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I'm trying to eliminate a slow database being the cause of some performance issues for a distributed application I'm supporting. I've done local profiling of various facets of the application and performance monitoring of the server itself, leading me to suspect that the database is at least partially responsible for the poor performance.

Currently I'm using JBoss for the back-end (using a Hibernate / JDBC layer to connect to the database), but I only have source access to some of the code.

I've found Elvyx, but this project seems to have been abandoned in 2008. Is there a newer JDBC profiler available - what's the current 'de facto' standard for profiling a database in a distributed app?

Alternatively, can anyone suggest a better / alternative approach?

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up vote 6 down vote accepted

Try using YourKit, it supports a reasonable degree of JDBC profiling:

  1. You can view executed SQL after you capture a CPU snapshot.
  2. You can also enable JDBC probes and view multiple things live, such as timings, stack traces, threads, SQL statements and many more, see attached screen shot from my colleague's computer (looks like you'll need to open this image in another browser tab/window to see it full size): enter image description here

Don't really want this to sound as an ad for YourKit, but get yourself a trial license and give it a go.

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Your answer has the most votes, but could you expand on it a little - for someone unfamiliar with YourKit. :) – Mikaveli Jul 11 '11 at 13:15
@Mikaveli, added more information, let me know if you require more (and what kind in particular if so). – mindas Jul 11 '11 at 13:53

I too would recommend AppDynamics. The 'Lite' version was more than adequate for my purposes.

Our Java EE application runs within JBoss and we knew we had performance bottlenecks in certain areas. By quickly and easily (and I do mean easily) installing and spinning up AppDynamics, then running some load through the application, we were able to see straight away exactly where our performance hits were located. On the clean and concise dashboard we were able to drill right down the stack to see which class needed some improvement.

Highly recommended. Definitely check it out. I heat the 'Pro' version is even better.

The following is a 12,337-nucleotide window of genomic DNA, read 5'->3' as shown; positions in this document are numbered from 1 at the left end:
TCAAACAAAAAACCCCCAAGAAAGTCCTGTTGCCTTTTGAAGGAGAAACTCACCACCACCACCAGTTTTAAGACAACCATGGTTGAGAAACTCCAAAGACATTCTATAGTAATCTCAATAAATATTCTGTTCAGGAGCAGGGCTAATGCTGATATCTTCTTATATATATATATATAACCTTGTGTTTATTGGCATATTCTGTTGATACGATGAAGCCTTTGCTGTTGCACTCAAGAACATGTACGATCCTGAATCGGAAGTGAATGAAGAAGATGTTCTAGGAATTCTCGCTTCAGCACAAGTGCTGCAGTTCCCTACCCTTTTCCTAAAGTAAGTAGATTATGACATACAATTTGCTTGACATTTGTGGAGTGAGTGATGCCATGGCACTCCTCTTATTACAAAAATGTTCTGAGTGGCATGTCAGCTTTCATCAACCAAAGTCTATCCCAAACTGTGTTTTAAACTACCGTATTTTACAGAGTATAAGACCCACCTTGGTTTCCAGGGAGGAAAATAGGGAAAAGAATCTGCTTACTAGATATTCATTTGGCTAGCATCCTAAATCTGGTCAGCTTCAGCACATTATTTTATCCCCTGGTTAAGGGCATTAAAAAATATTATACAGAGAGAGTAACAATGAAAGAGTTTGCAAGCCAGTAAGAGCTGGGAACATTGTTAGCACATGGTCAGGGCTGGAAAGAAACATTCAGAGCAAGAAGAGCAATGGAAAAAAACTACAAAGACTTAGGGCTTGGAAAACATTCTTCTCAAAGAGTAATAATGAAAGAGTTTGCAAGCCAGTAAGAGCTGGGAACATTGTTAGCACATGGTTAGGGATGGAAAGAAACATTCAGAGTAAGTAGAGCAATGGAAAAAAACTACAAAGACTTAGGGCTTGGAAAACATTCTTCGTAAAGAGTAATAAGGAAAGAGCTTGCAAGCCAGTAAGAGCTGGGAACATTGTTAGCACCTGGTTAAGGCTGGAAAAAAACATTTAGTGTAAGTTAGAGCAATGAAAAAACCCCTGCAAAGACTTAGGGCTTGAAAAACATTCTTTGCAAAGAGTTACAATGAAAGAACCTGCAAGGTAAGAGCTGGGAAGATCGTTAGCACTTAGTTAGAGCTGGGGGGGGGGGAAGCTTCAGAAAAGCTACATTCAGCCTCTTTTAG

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If you are trying to hunt down (or at least confirm) issues related to a slow database, IMO using the profiling tools provided by the database would be a good starting point.

We had done something along these lines previously by profiling JDBC calls (noting the timings) and comparing them against the time required to execute the same query "on" the database itself. This gave a pretty good idea of how much time was exactly spent by the JDBC in making the db call and getting back the result.

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The database is effectively hosted 'remotely', so ideally, I'd like to be able to prove (for example) that the DB takes X seconds to return a result to the common queries dynamically generated by the app. – Mikaveli Jun 27 '11 at 9:07

dynaTrace supports SQL call introspection and measures how long each sql call took. The field is called application performance management in general.

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I'd add dynaTrace does this as part of profiling the whole transaction, not just the SQL aspect, over all machines without any source code (or compile-time) instrumentation. – TheBlastOne Jul 7 '11 at 21:46

Is there a particular Use case which you feel is slow or Is it in general that you feel DB responsiveness is slow.

  • In case its a use case, I would suggest go for tools like AppDynamics or GlassBox.
  • In case its in general, Starting from DB is a better approach.

I am assuming you would have already done the analysis at distributed applications side regarding the connection metrics and at DB server OS side regarding the socket opens and IO permissible.

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Arcturus Applicare does support JDBC profiling on JBoss (and other Java app servers). You can view all SQLs with min, max, avg stats aggregated across all servers on you env or on individual servers.

With full profiling enabled, you will be able to see the execution trace for each and every request/transaction processed by the server including SQLs with execution parameters. Making it pretty easy to detect expensive SQLs and where exactly they are been executed.

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